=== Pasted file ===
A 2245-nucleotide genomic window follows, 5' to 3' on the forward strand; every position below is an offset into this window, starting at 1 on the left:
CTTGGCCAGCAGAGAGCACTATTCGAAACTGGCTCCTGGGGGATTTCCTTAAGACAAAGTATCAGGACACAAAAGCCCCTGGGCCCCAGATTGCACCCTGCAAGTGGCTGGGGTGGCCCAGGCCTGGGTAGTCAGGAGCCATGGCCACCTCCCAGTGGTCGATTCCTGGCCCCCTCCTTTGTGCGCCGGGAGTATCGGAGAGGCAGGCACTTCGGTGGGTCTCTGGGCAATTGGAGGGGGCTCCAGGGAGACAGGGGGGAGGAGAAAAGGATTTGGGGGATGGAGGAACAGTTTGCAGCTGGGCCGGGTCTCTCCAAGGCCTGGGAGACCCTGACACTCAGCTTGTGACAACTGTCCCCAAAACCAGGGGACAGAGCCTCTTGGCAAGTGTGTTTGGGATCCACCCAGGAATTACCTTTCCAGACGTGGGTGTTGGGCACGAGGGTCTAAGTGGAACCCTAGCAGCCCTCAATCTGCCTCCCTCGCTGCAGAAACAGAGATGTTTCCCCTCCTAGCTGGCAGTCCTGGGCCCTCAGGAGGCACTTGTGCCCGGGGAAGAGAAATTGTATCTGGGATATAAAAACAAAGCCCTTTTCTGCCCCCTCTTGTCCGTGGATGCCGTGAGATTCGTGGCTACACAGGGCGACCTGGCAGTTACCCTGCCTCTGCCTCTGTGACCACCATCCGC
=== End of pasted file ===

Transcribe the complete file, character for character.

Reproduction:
A 2245-nucleotide genomic window follows, 5' to 3' on the forward strand; every position below is an offset into this window, starting at 1 on the left:
CTTGGCCAGCAGAGAGCACTATTCGAAACTGGCTCCTGGGGGATTTCCTTAAGACAAAGTATCAGGACACAAAAGCCCCTGGGCCCCAGATTGCACCCTGCAAGTGGCTGGGGTGGCCCAGGCCTGGGTAGTCAGGAGCCATGGCCACCTCCCAGTGGTCGATTCCTGGCCCCCTCCTTTGTGCGCCGGGAGTATCGGAGAGGCAGGCACTTCGGTGGGTCTCTGGGCAATTGGAGGGGGCTCCAGGGAGACAGGGGGGAGGAGAAAAGGATTTGGGGGATGGAGGAACAGTTTGCAGCTGGGCCGGGTCTCTCCAAGGCCTGGGAGACCCTGACACTCAGCTTGTGACAACTGTCCCCAAAACCAGGGGACAGAGCCTCTTGGCAAGTGTGTTTGGGATCCACCCAGGAATTACCTTTCCAGACGTGGGTGTTGGGCACGAGGGTCTAAGTGGAACCCTAGCAGCCCTCAATCTGCCTCCCTCGCTGCAGAAACAGAGATGTTTCCCCTCCTAGCTGGCAGTCCTGGGCCCTCAGGAGGCACTTGTGCCCGGGGAAGAGAAATTGTATCTGGGATATAAAAACAAAGCCCTTTTCTGCCCCCTCTTGTCCGTGGATGCCGTGAGATTCGTGGCTACACAGGGCGACCTGGCAGTTACCCTGCCTCTGCCTCTGTGACCACCATCCGC